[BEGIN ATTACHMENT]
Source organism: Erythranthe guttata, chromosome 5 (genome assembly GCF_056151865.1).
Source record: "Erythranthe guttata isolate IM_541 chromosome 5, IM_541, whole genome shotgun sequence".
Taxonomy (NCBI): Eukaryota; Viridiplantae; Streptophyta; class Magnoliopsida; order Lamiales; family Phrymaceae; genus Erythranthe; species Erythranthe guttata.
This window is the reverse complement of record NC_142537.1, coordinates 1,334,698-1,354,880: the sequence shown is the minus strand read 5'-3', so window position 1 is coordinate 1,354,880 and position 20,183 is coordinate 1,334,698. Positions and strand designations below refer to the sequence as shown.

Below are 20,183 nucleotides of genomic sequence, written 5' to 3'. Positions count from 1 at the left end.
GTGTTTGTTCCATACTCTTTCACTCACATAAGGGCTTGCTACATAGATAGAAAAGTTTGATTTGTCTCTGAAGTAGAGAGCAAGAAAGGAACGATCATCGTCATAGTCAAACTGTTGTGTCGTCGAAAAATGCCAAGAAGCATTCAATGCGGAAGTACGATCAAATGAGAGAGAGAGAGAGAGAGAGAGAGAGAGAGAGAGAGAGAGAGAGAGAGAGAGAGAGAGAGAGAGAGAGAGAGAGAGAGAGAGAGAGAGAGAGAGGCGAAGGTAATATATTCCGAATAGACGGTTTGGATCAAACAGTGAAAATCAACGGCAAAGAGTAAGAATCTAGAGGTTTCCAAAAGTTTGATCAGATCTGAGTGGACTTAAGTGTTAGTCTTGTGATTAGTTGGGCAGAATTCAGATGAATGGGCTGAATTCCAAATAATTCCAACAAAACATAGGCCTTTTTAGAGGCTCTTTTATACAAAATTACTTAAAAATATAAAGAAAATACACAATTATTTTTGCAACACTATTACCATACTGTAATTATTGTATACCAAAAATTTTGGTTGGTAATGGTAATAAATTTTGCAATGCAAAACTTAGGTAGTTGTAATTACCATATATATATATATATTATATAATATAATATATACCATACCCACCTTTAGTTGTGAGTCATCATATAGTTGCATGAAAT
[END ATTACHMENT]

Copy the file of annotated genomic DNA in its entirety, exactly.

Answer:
Source organism: Erythranthe guttata, chromosome 5 (genome assembly GCF_056151865.1).
Source record: "Erythranthe guttata isolate IM_541 chromosome 5, IM_541, whole genome shotgun sequence".
Taxonomy (NCBI): Eukaryota; Viridiplantae; Streptophyta; class Magnoliopsida; order Lamiales; family Phrymaceae; genus Erythranthe; species Erythranthe guttata.
This window is the reverse complement of record NC_142537.1, coordinates 1,334,698-1,354,880: the sequence shown is the minus strand read 5'-3', so window position 1 is coordinate 1,354,880 and position 20,183 is coordinate 1,334,698. Positions and strand designations below refer to the sequence as shown.

Below are 20,183 nucleotides of genomic sequence, written 5' to 3'. Positions count from 1 at the left end.
GTGTTTGTTCCATACTCTTTCACTCACATAAGGGCTTGCTACATAGATAGAAAAGTTTGATTTGTCTCTGAAGTAGAGAGCAAGAAAGGAACGATCATCGTCATAGTCAAACTGTTGTGTCGTCGAAAAATGCCAAGAAGCATTCAATGCGGAAGTACGATCAAATGAGAGAGAGAGAGAGAGAGAGAGAGAGAGAGAGAGAGAGAGAGAGAGAGAGAGAGAGAGAGAGAGAGAGAGAGAGAGAGAGAGAGAGAGAGAGAGGCGAAGGTAATATATTCCGAATAGACGGTTTGGATCAAACAGTGAAAATCAACGGCAAAGAGTAAGAATCTAGAGGTTTCCAAAAGTTTGATCAGATCTGAGTGGACTTAAGTGTTAGTCTTGTGATTAGTTGGGCAGAATTCAGATGAATGGGCTGAATTCCAAATAATTCCAACAAAACATAGGCCTTTTTAGAGGCTCTTTTATACAAAATTACTTAAAAATATAAAGAAAATACACAATTATTTTTGCAACACTATTACCATACTGTAATTATTGTATACCAAAAATTTTGGTTGGTAATGGTAATAAATTTTGCAATGCAAAACTTAGGTAGTTGTAATTACCATATATATATATATATTATATAATATAATATATACCATACCCACCTTTAGTTGTGAGTCATCATATAGTTGCATGAAAT